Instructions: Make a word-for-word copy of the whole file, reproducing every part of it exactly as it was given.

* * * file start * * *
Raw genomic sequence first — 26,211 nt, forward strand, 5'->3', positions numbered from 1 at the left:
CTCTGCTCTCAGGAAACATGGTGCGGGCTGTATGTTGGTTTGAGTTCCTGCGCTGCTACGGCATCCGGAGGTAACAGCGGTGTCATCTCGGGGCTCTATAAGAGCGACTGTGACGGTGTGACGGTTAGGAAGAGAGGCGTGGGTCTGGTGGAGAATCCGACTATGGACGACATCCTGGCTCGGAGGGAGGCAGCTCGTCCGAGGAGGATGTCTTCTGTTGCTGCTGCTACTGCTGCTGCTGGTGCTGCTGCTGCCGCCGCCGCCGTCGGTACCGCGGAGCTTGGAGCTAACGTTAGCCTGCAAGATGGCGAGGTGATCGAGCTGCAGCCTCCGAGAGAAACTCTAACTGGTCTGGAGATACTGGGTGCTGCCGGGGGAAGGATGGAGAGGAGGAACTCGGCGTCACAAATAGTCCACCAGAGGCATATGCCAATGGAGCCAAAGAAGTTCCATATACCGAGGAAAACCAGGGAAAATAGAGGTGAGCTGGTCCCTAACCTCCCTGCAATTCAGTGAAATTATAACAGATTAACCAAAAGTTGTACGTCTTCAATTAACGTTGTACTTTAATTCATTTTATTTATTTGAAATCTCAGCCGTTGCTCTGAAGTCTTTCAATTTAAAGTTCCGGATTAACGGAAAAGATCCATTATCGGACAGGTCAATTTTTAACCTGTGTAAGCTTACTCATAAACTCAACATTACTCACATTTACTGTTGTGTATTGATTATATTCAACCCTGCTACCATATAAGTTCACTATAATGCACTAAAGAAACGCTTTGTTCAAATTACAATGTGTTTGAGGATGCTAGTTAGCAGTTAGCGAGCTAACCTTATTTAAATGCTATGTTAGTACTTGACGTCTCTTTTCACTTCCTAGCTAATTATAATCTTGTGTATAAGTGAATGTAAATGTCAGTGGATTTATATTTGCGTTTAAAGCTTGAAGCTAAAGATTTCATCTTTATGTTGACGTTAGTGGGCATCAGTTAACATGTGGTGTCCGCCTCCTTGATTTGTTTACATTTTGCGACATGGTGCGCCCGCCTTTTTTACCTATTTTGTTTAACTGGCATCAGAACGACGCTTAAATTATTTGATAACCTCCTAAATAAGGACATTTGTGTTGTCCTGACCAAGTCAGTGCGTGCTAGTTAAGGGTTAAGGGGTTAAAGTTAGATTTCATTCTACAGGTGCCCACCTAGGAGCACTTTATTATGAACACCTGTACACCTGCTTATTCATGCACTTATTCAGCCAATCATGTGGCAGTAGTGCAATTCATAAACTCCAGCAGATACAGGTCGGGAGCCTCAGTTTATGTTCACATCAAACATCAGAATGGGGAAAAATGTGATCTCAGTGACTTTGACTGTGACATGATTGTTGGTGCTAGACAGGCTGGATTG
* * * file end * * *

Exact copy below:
Raw genomic sequence first — 26,211 nt, forward strand, 5'->3', positions numbered from 1 at the left:
CTCTGCTCTCAGGAAACATGGTGCGGGCTGTATGTTGGTTTGAGTTCCTGCGCTGCTACGGCATCCGGAGGTAACAGCGGTGTCATCTCGGGGCTCTATAAGAGCGACTGTGACGGTGTGACGGTTAGGAAGAGAGGCGTGGGTCTGGTGGAGAATCCGACTATGGACGACATCCTGGCTCGGAGGGAGGCAGCTCGTCCGAGGAGGATGTCTTCTGTTGCTGCTGCTACTGCTGCTGCTGGTGCTGCTGCTGCCGCCGCCGCCGTCGGTACCGCGGAGCTTGGAGCTAACGTTAGCCTGCAAGATGGCGAGGTGATCGAGCTGCAGCCTCCGAGAGAAACTCTAACTGGTCTGGAGATACTGGGTGCTGCCGGGGGAAGGATGGAGAGGAGGAACTCGGCGTCACAAATAGTCCACCAGAGGCATATGCCAATGGAGCCAAAGAAGTTCCATATACCGAGGAAAACCAGGGAAAATAGAGGTGAGCTGGTCCCTAACCTCCCTGCAATTCAGTGAAATTATAACAGATTAACCAAAAGTTGTACGTCTTCAATTAACGTTGTACTTTAATTCATTTTATTTATTTGAAATCTCAGCCGTTGCTCTGAAGTCTTTCAATTTAAAGTTCCGGATTAACGGAAAAGATCCATTATCGGACAGGTCAATTTTTAACCTGTGTAAGCTTACTCATAAACTCAACATTACTCACATTTACTGTTGTGTATTGATTATATTCAACCCTGCTACCATATAAGTTCACTATAATGCACTAAAGAAACGCTTTGTTCAAATTACAATGTGTTTGAGGATGCTAGTTAGCAGTTAGCGAGCTAACCTTATTTAAATGCTATGTTAGTACTTGACGTCTCTTTTCACTTCCTAGCTAATTATAATCTTGTGTATAAGTGAATGTAAATGTCAGTGGATTTATATTTGCGTTTAAAGCTTGAAGCTAAAGATTTCATCTTTATGTTGACGTTAGTGGGCATCAGTTAACATGTGGTGTCCGCCTCCTTGATTTGTTTACATTTTGCGACATGGTGCGCCCGCCTTTTTTACCTATTTTGTTTAACTGGCATCAGAACGACGCTTAAATTATTTGATAACCTCCTAAATAAGGACATTTGTGTTGTCCTGACCAAGTCAGTGCGTGCTAGTTAAGGGTTAAGGGGTTAAAGTTAGATTTCATTCTACAGGTGCCCACCTAGGAGCACTTTATTATGAACACCTGTACACCTGCTTATTCATGCACTTATTCAGCCAATCATGTGGCAGTAGTGCAATTCATAAACTCCAGCAGATACAGGTCGGGAGCCTCAGTTTATGTTCACATCAAACATCAGAATGGGGAAAAATGTGATCTCAGTGACTTTGACTGTGACATGATTGTTGGTGCTAGACAGGCTGGATTG